I can sorta see both sides.

But honestly most people just look at the side of the gun, read .380 and proceed accordingly. It's not like dropping .357s into a .38, it's not like loading 9mm +P+ and not understanding what that is.

So if there is a "non specialty" .380 round that the Beretta is not rated for, that probably needs to be engraved on the slide. Guns get resold, often without the paperwork. How did this gun survive proof round testing?

The specific ammo involved is NOT rated +P or anything like that. Almost nobody is going to research the specific ft.lbs of energy for a standard round because it is a standard round. That kind of research is only going to be done when considering defensive ammo.

The .380 is already a sorta hot round, so if you make one, you should make it pretty sturdy and 40 ft.lbs of energy should not be able to make a difference between "normal function" and "catastrophic failure."

As a result of being made aware if this issue, I will never buy another Beretta product for myself and I will discontinue sales of Beretta firearms completely. Too many customers look to the retailer to "make things right" when it comes to this stuff and that usually translates to me assuring them that the manufacturer will take care of them.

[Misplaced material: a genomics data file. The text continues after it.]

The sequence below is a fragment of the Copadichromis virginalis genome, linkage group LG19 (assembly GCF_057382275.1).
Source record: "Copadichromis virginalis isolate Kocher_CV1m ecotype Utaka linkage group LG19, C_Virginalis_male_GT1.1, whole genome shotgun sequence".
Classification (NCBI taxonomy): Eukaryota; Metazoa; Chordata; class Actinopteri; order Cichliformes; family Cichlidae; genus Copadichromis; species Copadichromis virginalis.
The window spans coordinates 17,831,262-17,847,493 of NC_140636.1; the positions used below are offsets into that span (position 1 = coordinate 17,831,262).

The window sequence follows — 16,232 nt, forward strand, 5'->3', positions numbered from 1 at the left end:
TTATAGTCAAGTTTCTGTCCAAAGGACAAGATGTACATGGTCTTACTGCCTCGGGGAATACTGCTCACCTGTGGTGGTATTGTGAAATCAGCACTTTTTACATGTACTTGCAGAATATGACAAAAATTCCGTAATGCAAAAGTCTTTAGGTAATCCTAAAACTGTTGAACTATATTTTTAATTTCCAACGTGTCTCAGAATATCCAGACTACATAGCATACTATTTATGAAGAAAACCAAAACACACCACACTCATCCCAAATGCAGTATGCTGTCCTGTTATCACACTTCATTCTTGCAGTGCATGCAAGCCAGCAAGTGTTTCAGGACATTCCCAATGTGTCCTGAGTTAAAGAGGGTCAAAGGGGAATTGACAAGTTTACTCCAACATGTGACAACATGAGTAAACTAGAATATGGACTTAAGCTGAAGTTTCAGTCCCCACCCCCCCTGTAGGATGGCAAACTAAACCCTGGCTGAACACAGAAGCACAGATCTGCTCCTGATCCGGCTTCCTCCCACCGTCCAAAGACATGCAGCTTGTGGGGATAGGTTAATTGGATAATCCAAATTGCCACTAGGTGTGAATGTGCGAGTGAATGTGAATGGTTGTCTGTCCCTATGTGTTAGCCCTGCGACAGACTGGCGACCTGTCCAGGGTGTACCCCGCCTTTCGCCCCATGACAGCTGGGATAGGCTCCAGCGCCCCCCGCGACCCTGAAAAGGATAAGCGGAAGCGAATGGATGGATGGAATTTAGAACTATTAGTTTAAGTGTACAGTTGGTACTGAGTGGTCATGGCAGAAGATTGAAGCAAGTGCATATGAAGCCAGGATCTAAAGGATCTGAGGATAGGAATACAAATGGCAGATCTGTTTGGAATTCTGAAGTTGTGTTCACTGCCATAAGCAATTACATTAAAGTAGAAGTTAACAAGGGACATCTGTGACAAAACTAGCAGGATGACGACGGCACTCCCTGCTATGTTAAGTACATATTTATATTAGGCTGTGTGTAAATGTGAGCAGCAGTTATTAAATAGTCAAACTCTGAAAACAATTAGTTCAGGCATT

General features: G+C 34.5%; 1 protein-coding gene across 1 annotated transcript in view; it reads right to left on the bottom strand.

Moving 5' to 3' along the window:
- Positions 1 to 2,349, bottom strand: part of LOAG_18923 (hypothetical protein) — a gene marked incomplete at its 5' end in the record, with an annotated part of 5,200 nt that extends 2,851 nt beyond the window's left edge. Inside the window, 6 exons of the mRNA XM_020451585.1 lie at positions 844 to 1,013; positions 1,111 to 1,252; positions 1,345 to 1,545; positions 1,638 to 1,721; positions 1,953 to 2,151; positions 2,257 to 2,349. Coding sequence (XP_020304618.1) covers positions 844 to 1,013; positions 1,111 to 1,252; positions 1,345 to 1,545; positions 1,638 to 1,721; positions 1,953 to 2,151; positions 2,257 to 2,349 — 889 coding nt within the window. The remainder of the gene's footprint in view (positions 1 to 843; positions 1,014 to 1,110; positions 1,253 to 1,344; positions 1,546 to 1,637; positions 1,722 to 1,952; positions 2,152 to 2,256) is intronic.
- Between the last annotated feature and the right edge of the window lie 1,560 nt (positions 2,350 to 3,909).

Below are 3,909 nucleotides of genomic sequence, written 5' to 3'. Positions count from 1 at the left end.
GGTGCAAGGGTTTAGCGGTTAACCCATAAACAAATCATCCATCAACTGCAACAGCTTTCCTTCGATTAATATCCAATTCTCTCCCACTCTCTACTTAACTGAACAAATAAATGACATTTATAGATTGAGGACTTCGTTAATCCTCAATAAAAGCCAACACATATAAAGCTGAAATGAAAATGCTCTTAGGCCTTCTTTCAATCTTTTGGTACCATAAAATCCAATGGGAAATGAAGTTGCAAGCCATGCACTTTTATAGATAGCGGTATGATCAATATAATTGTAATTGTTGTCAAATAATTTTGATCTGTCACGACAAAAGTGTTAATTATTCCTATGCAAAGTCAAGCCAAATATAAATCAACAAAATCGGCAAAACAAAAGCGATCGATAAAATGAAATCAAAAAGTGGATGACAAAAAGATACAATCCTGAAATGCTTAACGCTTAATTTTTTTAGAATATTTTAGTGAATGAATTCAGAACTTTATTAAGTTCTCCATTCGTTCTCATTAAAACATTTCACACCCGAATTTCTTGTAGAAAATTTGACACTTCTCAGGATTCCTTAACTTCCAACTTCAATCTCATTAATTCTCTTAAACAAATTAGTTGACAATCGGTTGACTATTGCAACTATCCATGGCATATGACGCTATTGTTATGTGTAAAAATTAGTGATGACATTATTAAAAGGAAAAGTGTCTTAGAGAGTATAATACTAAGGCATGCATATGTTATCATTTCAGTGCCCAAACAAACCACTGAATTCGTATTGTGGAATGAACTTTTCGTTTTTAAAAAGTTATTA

Thankfully I don't stand to lose a lot, I don't sell a lot of Beretta products. But I have sold a few Bobcats set up with suppressors and it is usually a nice host gun. But if Beretta won't stand behind their .380 Tomcats, I'm not gonna try and sell anything they make.

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45caldan
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Post by 45caldan »

SteyrAUG wrote:
Wed Sep 15, 2021 1:01 am
I can sorta see both sides.

But honestly most people just look at the side of the gun, read .380 and proceed accordingly. It's not like dropping .357s into a .38, it's not like loading 9mm +P+ and not understanding what that is.

So if there is a "non specialty" .380 round that the Beretta is not rated for, that probably needs to be engraved on the slide. Guns get resold, often without the paperwork. How did this gun survive proof round testing?

The specific ammo involved is NOT rated +P or anything like that. Almost nobody is going to research the specific ft.lbs of energy for a standard round because it is a standard round. That kind of research is only going to be done when considering defensive ammo.

The .380 is already a sorta hot round, so if you make one, you should make it pretty sturdy and 40 ft.lbs of energy should not be able to make a difference between "normal function" and "catastrophic failure."

As a result of being made aware if this issue, I will never buy another Beretta product for myself and I will discontinue sales of Beretta firearms completely. Too many customers look to the retailer to "make things right" when it comes to this stuff and that usually translates to me assuring them that the manufacturer will take care of them.